Making school days easier

 School is just around the corner and for many young kids that means time to go shopping for new clothes, backpacks and other essential schools supplies.

But not everyone is fortunate enough to have the resources to buy all the necessities, including many of the kids who are part of the CASA program.

CASA, short for Court Appointed Special Advocates, works with children in the child welfare system who are neglected or abused. The advocates serve as a voice for the children in court and other situations to help ensure that every child has a safe, supportive and permanent home.

CASA's most recent project was providing kids in its care with backpacks, school supply kits and gift cards donated by the CentiMark Foundation and distributed by the foundation's volunteers and Steelers wide receivers Mike Wallace, Antonio Brown and Emmanuel Sanders on Monday night.

"This is the first time we have been able to do this," said Melissa Protzek, executive director of CASA. "We are thrilled to be able to give these to our kids and their families. To not have to worry about buying school supplies and backpacks and to get gift cards for new clothes and shoes is amazing.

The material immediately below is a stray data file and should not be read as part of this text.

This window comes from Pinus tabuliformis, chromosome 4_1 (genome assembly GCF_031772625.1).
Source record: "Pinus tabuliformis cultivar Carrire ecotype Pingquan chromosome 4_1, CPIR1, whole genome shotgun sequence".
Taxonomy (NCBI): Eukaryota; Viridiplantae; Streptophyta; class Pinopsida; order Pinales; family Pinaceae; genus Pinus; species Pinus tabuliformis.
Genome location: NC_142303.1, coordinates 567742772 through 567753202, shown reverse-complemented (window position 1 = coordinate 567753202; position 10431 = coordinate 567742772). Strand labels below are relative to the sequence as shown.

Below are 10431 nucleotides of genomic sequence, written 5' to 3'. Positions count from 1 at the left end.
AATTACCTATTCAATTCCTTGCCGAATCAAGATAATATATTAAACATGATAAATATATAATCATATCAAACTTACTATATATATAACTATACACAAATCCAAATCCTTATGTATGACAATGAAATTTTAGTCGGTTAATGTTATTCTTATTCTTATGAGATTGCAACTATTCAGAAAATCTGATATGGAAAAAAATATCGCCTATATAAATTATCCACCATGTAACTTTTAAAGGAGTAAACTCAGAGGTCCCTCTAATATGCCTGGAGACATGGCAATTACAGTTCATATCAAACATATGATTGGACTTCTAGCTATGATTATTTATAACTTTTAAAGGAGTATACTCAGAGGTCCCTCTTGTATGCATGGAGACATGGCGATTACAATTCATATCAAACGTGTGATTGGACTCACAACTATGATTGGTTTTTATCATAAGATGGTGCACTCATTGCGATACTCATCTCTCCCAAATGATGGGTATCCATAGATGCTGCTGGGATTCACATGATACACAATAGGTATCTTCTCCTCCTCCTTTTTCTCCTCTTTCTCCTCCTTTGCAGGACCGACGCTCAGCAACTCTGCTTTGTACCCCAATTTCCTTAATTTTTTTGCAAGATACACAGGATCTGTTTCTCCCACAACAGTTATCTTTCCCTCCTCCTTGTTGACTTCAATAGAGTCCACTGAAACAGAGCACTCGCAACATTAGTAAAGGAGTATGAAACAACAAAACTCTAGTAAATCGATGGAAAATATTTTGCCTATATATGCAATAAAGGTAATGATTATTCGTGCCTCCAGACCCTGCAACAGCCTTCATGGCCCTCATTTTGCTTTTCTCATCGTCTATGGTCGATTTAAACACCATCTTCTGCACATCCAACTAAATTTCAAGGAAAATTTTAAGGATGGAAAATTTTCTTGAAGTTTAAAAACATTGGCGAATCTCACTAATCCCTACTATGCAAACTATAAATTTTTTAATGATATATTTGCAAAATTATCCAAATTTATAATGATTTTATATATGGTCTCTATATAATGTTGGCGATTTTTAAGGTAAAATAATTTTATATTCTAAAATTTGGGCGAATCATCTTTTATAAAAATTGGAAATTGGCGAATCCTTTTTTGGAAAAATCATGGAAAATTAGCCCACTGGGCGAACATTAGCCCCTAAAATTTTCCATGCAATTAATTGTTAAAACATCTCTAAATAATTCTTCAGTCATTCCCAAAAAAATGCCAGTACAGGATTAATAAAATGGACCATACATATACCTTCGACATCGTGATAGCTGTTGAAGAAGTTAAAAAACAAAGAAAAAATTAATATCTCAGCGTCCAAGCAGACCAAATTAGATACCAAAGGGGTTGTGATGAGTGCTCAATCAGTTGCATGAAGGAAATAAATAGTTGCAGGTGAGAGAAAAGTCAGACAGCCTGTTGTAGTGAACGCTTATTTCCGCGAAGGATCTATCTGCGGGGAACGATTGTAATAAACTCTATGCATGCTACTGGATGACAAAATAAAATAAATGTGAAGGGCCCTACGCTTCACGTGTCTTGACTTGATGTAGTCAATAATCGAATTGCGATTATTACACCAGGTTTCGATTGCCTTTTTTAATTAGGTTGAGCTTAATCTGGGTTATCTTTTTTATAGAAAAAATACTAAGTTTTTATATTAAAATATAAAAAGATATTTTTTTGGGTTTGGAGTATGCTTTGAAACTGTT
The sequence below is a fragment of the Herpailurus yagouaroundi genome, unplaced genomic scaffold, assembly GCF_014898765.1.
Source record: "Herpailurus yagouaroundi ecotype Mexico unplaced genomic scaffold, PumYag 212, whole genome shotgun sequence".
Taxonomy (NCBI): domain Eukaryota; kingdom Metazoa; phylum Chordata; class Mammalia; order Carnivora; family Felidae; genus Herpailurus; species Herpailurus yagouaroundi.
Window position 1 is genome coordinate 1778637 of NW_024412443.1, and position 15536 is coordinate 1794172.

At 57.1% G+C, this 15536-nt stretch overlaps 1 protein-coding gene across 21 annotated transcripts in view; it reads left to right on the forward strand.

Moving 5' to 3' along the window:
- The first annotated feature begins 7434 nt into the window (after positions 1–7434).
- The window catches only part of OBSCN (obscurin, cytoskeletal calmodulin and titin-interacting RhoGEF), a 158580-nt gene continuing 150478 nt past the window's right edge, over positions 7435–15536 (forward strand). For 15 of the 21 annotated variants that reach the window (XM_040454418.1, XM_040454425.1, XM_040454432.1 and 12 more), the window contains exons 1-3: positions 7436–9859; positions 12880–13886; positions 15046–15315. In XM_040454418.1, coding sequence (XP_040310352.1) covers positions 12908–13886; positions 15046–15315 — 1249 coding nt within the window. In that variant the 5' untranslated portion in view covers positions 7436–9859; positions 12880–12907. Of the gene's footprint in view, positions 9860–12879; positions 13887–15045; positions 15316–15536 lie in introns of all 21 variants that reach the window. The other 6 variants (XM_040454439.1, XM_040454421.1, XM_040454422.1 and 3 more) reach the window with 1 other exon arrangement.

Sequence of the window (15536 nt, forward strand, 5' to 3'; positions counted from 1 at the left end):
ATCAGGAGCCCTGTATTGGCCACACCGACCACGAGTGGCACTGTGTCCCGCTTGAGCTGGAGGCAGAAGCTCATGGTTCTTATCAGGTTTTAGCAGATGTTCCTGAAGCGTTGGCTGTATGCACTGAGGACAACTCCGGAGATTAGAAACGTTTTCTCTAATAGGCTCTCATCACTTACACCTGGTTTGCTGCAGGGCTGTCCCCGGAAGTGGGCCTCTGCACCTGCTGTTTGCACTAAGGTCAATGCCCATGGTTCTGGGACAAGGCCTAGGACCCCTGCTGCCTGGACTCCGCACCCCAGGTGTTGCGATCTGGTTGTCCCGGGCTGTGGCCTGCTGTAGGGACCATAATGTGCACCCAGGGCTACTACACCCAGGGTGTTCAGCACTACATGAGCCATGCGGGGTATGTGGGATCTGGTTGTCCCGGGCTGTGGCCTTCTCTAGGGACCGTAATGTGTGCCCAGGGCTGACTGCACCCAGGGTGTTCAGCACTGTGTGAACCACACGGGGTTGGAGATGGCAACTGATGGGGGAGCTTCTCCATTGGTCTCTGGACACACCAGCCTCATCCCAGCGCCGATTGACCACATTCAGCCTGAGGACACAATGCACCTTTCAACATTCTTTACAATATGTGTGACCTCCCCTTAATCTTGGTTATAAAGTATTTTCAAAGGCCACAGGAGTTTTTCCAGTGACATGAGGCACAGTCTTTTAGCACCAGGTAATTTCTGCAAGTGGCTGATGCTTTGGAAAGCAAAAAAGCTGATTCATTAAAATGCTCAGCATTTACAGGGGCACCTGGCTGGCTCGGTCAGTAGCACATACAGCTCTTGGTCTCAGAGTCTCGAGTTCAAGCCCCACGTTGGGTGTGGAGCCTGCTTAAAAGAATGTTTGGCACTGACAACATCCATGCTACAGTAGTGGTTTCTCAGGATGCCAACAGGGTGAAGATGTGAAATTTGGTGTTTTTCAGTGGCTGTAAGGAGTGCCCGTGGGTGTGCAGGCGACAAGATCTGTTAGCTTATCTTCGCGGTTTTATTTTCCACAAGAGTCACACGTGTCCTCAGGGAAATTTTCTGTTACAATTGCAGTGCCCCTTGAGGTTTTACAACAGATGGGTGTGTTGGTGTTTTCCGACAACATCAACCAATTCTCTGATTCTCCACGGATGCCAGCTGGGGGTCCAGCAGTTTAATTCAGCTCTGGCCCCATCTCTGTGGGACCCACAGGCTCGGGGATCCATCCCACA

"To be able to go to school with new stuff and not have to take it from the grocery money or something like that, it's a tremendous gift."

Kids ranged from those wide-eyed going to school for the first time to middle and high school students. While there might have been an age gap, one thing was consistent with all of the kids - the smiles on their faces.

"It's always great to come out and do things for kids," said Wallace. "Everybody is not fortunate so when you can do things for kids who come from those less fortunate situations it's always a plus. Anytime we can do that it's always good. We had a good time. There were a lot of smiles. Anytime they are happy, we are happy."

The players took time out to talk to the kids about school, sports and other fun topics, as well as sign autographs for each of them.

"It's an amazing feeling and a blessing to be able to do this," said Brown.  "We are their role models, the people they look up to. Anytime we can come put a smile on their face and make a difference in their day it's always a blessing."

Sanders said he remembers the days when he was in a similar situation to these kids, not being able to get all of the things he needed for school. That is why he was more than happy to help out any way that he could.

"The number one thing for children is education," said Sanders. "The way the world is today with computers you have to really buckle down. It's good to get them started with these things so when they get to the classroom they don't have to worry about school supplies and things like that and their mind is free."

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